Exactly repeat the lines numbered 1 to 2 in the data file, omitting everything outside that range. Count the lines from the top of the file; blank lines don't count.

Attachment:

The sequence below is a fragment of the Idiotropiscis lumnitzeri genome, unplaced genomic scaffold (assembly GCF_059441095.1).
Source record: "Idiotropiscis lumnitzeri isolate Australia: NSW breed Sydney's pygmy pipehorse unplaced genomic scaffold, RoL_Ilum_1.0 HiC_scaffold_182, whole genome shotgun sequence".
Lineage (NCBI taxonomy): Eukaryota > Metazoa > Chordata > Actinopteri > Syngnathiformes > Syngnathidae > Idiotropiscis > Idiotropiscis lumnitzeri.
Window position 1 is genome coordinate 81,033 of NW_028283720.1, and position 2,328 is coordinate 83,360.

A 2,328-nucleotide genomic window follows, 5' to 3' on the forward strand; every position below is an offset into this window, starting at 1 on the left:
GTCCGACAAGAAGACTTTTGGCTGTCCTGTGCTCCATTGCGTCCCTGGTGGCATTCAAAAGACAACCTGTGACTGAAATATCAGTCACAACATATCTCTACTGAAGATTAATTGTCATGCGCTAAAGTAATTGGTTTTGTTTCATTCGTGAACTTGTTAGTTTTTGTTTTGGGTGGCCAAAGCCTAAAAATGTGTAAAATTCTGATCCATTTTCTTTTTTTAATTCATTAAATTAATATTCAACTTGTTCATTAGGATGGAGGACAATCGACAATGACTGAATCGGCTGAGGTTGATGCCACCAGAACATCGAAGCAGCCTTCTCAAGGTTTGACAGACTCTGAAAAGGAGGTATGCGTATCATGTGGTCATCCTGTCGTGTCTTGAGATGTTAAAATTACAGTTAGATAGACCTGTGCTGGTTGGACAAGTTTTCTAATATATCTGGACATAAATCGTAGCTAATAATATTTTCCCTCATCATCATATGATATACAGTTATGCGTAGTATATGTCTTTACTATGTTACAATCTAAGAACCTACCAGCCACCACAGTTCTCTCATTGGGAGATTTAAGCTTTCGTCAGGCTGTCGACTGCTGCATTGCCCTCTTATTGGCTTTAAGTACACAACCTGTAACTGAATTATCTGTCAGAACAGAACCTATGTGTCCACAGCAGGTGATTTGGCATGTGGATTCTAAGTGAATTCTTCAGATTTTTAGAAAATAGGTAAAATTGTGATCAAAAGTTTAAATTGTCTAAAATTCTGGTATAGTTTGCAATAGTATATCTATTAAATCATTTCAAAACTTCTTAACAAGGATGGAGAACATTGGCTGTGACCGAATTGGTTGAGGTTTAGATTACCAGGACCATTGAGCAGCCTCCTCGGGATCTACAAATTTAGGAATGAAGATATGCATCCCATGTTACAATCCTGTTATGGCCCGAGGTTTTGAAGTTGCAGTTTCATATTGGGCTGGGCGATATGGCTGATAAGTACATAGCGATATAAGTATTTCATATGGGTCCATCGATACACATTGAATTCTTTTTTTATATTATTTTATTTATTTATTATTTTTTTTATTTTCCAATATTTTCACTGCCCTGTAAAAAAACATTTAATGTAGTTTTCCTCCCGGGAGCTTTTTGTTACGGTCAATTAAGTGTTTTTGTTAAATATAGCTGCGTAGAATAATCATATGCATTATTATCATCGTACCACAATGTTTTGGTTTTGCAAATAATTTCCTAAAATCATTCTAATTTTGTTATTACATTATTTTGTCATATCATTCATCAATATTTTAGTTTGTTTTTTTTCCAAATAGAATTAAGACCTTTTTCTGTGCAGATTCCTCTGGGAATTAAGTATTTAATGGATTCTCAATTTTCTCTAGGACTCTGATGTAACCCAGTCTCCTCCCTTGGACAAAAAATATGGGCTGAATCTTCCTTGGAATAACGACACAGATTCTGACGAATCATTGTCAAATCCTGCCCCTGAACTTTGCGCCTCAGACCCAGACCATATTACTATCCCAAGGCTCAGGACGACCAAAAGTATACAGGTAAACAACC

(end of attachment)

The sequence below is a fragment of the Idiotropiscis lumnitzeri genome, unplaced genomic scaffold (assembly GCF_059441095.1).
Source record: "Idiotropiscis lumnitzeri isolate Australia: NSW breed Sydney's pygmy pipehorse unplaced genomic scaffold, RoL_Ilum_1.0 HiC_scaffold_182, whole genome shotgun sequence".